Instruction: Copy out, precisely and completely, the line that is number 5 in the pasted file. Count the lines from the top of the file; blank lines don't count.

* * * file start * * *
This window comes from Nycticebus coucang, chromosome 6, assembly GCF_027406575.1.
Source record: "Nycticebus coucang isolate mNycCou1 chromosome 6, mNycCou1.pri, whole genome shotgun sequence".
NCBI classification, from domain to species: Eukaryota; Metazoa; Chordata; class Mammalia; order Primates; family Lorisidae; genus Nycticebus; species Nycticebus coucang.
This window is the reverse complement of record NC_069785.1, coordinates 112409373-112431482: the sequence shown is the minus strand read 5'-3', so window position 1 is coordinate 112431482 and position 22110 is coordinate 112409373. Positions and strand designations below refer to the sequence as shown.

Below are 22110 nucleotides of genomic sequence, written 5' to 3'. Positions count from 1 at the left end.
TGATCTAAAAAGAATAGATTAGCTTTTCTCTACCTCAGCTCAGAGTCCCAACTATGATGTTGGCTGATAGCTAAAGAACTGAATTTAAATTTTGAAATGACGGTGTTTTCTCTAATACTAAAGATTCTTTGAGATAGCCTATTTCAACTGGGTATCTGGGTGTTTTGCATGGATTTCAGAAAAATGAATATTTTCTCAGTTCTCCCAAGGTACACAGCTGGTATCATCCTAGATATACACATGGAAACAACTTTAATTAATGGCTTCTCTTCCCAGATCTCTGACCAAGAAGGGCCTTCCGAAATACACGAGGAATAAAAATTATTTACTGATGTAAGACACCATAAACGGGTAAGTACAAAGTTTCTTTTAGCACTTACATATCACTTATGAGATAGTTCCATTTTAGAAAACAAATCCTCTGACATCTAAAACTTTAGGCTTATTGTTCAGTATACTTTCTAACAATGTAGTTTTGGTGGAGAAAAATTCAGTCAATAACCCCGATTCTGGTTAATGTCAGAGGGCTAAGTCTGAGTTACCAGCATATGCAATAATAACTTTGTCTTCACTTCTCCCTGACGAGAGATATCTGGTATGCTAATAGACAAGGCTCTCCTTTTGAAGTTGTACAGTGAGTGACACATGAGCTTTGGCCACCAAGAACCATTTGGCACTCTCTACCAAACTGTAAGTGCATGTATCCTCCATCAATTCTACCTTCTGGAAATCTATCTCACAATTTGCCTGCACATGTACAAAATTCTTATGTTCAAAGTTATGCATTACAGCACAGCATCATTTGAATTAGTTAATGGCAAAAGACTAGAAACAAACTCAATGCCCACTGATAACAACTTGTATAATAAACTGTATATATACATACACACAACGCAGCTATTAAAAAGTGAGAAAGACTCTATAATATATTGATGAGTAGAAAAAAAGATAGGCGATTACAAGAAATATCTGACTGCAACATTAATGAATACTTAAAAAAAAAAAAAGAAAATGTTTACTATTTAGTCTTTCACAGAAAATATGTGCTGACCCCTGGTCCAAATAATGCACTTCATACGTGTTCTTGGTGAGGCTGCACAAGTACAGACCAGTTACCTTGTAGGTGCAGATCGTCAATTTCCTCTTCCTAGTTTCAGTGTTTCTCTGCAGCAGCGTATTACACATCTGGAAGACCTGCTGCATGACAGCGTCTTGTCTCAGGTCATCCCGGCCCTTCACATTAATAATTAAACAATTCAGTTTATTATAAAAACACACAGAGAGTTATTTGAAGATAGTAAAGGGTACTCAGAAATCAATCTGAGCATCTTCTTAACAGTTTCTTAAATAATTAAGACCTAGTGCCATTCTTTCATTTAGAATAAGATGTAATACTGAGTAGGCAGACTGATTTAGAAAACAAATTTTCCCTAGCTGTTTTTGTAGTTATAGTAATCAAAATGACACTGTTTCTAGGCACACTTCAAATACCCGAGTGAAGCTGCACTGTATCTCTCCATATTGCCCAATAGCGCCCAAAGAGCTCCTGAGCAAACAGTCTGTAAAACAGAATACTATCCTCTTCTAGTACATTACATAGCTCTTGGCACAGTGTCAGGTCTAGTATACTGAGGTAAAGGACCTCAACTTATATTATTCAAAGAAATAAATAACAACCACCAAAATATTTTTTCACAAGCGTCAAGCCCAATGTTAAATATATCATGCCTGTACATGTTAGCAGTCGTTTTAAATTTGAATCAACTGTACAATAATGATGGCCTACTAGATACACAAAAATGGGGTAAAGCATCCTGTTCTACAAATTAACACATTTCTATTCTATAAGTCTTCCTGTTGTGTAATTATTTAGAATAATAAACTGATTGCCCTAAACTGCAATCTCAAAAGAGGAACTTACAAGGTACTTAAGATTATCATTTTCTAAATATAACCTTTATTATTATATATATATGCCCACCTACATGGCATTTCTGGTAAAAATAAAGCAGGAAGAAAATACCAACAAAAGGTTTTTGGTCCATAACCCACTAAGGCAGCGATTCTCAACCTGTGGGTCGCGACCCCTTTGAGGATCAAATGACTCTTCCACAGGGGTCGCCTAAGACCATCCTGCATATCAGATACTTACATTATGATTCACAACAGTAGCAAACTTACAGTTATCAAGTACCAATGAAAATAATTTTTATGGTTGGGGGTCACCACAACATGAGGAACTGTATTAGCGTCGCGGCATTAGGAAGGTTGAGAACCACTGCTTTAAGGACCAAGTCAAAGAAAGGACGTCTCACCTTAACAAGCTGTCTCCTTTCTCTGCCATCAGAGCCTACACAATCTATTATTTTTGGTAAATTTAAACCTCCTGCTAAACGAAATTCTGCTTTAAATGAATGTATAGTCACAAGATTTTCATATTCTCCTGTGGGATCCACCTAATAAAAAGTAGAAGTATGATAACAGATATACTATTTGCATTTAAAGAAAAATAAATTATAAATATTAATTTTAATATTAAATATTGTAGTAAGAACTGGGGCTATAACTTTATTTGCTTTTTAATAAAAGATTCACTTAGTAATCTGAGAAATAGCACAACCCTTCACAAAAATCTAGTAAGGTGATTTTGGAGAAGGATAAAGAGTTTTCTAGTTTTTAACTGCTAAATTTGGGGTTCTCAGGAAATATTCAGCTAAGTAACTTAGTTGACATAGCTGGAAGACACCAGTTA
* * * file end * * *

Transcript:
Below are 22110 nucleotides of genomic sequence, written 5' to 3'. Positions count from 1 at the left end.